A self-checking multiprocessor system for train-borne operation
2013-12-09T14:45:51Z (GMT) by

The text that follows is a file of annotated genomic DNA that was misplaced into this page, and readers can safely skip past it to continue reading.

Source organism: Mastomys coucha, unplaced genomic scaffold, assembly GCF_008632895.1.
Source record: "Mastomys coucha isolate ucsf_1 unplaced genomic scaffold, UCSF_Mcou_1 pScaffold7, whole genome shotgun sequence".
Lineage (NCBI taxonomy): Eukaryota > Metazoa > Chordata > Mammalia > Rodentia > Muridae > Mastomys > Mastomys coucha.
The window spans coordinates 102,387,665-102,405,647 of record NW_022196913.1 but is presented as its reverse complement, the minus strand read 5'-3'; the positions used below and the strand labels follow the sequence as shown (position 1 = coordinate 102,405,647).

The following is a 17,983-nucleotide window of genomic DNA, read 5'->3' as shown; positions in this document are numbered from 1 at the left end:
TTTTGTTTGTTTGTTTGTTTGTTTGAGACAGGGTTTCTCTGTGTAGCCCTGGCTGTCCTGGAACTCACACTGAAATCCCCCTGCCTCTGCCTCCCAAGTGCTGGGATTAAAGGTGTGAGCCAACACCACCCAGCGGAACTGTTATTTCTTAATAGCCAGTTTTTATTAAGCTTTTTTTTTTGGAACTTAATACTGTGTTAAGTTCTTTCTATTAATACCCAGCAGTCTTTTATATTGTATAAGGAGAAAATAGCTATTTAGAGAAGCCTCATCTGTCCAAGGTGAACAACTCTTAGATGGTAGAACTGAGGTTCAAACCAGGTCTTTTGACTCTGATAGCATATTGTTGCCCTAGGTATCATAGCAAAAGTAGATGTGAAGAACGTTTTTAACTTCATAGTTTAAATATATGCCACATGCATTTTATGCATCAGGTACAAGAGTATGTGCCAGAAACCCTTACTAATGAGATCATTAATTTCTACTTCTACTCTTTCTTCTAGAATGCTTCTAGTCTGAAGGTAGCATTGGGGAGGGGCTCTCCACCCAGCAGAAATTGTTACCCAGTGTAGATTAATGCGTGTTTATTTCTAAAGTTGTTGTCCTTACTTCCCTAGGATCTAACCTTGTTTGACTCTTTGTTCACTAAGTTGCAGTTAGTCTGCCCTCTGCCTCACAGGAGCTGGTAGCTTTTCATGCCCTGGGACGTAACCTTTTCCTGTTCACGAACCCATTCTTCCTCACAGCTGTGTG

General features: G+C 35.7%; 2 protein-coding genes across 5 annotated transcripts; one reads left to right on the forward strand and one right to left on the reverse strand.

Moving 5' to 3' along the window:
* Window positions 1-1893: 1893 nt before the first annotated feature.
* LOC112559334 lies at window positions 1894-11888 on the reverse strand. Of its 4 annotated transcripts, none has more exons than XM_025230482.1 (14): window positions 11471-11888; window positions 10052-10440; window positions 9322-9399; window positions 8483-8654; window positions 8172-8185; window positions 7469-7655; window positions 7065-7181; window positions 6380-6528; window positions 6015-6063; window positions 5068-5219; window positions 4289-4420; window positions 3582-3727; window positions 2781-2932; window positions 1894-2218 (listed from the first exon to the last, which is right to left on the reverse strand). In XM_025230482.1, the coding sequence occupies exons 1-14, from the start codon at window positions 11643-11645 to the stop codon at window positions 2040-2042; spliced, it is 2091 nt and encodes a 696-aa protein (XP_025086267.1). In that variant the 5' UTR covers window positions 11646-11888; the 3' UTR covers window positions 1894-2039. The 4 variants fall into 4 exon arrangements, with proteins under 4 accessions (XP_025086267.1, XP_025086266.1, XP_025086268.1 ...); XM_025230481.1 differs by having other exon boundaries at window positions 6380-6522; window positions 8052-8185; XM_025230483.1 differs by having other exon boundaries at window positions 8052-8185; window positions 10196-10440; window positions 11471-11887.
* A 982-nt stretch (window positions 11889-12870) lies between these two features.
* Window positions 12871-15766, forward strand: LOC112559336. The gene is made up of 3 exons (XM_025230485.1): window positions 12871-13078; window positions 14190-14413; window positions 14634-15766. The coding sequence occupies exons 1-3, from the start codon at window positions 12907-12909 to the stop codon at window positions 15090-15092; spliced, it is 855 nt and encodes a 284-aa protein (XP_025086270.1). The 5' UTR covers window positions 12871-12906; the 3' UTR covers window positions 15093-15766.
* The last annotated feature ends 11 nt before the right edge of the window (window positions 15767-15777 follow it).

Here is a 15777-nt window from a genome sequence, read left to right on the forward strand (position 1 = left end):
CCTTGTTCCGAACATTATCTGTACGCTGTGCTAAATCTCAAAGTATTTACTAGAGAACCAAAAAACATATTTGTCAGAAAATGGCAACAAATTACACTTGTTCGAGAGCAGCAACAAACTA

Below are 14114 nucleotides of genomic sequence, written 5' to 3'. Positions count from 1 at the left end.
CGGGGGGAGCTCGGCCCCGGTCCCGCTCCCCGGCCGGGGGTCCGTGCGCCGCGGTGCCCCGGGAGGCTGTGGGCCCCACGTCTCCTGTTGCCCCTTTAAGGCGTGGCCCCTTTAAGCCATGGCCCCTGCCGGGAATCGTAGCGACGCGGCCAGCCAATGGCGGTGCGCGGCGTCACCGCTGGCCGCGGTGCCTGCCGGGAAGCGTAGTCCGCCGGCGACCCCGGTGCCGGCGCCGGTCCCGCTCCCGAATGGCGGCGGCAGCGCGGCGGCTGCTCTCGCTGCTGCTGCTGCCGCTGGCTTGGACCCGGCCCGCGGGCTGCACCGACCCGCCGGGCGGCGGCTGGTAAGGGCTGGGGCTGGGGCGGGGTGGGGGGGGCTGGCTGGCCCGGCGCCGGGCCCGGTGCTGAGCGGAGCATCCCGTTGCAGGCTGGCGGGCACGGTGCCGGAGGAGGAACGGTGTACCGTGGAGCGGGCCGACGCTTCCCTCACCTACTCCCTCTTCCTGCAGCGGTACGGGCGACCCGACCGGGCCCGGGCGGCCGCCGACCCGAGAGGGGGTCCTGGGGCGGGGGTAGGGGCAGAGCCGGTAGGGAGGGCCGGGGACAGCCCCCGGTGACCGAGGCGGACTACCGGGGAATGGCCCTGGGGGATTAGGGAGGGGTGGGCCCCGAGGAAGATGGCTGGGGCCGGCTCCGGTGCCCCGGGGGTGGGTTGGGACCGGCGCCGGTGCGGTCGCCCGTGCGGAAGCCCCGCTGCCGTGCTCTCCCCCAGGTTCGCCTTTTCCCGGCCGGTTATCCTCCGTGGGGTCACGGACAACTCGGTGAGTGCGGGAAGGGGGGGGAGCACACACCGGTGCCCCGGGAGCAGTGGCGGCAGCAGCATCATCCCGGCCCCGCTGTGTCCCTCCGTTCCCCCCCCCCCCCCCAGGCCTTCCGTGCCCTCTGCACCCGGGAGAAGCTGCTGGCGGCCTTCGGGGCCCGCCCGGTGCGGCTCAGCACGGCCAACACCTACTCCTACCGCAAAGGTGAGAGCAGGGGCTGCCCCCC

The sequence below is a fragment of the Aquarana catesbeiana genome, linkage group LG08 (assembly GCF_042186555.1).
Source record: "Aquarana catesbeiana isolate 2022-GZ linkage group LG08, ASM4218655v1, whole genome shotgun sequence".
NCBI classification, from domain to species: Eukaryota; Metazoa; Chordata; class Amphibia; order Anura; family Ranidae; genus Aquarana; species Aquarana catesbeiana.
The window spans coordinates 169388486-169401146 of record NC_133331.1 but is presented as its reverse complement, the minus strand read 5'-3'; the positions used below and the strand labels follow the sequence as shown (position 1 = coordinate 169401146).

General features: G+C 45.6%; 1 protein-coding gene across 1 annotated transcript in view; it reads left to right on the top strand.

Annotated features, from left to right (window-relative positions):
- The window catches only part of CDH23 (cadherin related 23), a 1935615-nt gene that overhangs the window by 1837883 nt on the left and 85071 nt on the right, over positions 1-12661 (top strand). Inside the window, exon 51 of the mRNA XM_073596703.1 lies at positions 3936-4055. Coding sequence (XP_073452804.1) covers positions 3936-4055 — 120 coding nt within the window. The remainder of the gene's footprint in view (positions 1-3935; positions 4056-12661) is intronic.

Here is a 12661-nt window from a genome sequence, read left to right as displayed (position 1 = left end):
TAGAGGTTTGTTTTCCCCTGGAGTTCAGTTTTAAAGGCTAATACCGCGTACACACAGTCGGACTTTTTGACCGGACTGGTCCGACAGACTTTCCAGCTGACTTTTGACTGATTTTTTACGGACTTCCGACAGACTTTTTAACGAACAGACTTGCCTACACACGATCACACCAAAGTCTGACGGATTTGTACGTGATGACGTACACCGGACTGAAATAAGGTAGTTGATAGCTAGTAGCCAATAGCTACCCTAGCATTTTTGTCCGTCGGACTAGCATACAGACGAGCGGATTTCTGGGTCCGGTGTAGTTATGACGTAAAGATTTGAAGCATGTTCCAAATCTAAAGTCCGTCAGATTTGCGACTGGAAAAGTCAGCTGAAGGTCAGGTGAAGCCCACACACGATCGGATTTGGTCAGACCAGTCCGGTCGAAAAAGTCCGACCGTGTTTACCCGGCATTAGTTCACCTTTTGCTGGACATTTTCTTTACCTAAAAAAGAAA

Since the construction of the first electronic computer, forty years ago, reliability has been an important consideration in the minds of computer designers. However, the available technology limited early efforts at fault-tolerance, error-checking and fault recovery. The early valve and discrete transistor machines tended to be large and heavy, unsuitable for applications such as on-board automatic train control, even with no error detection and safety systems. With improvements in component technology, vehicle-borne control electronics has become a practical reality, but until the emergence of large scale integrated circuits (LSI) constraints on fault detection systems remained. The review sections of this thesis trace the development of high-reliability computing techniques, in particular those applied to vehicle control. Control designs are becoming more ambitious, and as microprocessors rival minicomputers for speed and instruction set power, multiprocessing at low cost is easily attainable. In this atmosphere of cheap computer power, the British Rail Automatic Train Operation (ERATO) project was born. Seven microprocessor systems were to run three programs to effect (almost) driverless train control and more. The research for this thesis involved examining the alternative methods for tackling the problems of safety and availability in a train-borne system. The design and development of a multiprocessing module, Cyclone I will be described. Cyclone I contains three l6 bit microprocessors and three program stores and runs as a compact self-checking multiprocessor. When fully developed, the design will be suitable not only for train systems, but for other applications requiring a high confidence level in the output control signals.